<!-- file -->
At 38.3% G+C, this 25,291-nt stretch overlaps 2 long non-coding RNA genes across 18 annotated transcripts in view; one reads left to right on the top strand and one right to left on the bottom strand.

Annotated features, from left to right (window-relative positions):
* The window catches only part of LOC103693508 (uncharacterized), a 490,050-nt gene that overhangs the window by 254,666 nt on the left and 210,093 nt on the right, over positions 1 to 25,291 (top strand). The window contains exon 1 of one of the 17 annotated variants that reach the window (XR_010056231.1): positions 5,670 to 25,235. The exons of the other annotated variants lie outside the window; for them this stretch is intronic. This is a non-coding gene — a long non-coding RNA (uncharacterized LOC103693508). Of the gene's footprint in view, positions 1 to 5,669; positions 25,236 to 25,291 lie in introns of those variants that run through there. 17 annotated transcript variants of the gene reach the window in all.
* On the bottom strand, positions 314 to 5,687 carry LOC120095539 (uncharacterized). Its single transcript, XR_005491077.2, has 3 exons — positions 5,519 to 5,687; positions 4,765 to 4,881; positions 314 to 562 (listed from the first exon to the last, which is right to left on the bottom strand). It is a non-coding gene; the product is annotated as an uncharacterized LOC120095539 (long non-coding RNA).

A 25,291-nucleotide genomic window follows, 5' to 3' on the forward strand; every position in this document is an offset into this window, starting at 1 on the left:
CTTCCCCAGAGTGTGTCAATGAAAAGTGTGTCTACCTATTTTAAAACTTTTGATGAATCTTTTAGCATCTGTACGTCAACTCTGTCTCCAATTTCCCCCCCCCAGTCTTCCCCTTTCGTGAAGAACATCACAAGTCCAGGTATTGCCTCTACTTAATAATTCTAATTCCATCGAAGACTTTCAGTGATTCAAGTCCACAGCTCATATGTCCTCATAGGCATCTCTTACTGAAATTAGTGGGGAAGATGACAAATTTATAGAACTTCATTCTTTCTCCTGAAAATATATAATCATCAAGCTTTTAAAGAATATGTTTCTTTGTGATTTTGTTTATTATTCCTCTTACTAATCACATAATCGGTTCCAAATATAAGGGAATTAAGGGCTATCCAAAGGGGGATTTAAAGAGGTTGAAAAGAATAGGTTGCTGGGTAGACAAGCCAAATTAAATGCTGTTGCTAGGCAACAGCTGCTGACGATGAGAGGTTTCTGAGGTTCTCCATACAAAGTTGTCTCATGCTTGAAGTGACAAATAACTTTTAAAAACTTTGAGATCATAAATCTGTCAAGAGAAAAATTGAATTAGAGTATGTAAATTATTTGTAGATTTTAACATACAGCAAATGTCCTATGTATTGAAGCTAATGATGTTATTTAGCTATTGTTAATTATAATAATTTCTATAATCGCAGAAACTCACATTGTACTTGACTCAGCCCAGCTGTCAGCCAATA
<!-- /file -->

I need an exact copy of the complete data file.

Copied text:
At 38.3% G+C, this 25,291-nt stretch overlaps 2 long non-coding RNA genes across 18 annotated transcripts in view; one reads left to right on the top strand and one right to left on the bottom strand.

Annotated features, from left to right (window-relative positions):
* The window catches only part of LOC103693508 (uncharacterized), a 490,050-nt gene that overhangs the window by 254,666 nt on the left and 210,093 nt on the right, over positions 1 to 25,291 (top strand). The window contains exon 1 of one of the 17 annotated variants that reach the window (XR_010056231.1): positions 5,670 to 25,235. The exons of the other annotated variants lie outside the window; for them this stretch is intronic. This is a non-coding gene — a long non-coding RNA (uncharacterized LOC103693508). Of the gene's footprint in view, positions 1 to 5,669; positions 25,236 to 25,291 lie in introns of those variants that run through there. 17 annotated transcript variants of the gene reach the window in all.
* On the bottom strand, positions 314 to 5,687 carry LOC120095539 (uncharacterized). Its single transcript, XR_005491077.2, has 3 exons — positions 5,519 to 5,687; positions 4,765 to 4,881; positions 314 to 562 (listed from the first exon to the last, which is right to left on the bottom strand). It is a non-coding gene; the product is annotated as an uncharacterized LOC120095539 (long non-coding RNA).

A 25,291-nucleotide genomic window follows, 5' to 3' on the forward strand; every position in this document is an offset into this window, starting at 1 on the left:
CTTCCCCAGAGTGTGTCAATGAAAAGTGTGTCTACCTATTTTAAAACTTTTGATGAATCTTTTAGCATCTGTACGTCAACTCTGTCTCCAATTTCCCCCCCCCAGTCTTCCCCTTTCGTGAAGAACATCACAAGTCCAGGTATTGCCTCTACTTAATAATTCTAATTCCATCGAAGACTTTCAGTGATTCAAGTCCACAGCTCATATGTCCTCATAGGCATCTCTTACTGAAATTAGTGGGGAAGATGACAAATTTATAGAACTTCATTCTTTCTCCTGAAAATATATAATCATCAAGCTTTTAAAGAATATGTTTCTTTGTGATTTTGTTTATTATTCCTCTTACTAATCACATAATCGGTTCCAAATATAAGGGAATTAAGGGCTATCCAAAGGGGGATTTAAAGAGGTTGAAAAGAATAGGTTGCTGGGTAGACAAGCCAAATTAAATGCTGTTGCTAGGCAACAGCTGCTGACGATGAGAGGTTTCTGAGGTTCTCCATACAAAGTTGTCTCATGCTTGAAGTGACAAATAACTTTTAAAAACTTTGAGATCATAAATCTGTCAAGAGAAAAATTGAATTAGAGTATGTAAATTATTTGTAGATTTTAACATACAGCAAATGTCCTATGTATTGAAGCTAATGATGTTATTTAGCTATTGTTAATTATAATAATTTCTATAATCGCAGAAACTCACATTGTACTTGACTCAGCCCAGCTGTCAGCCAATA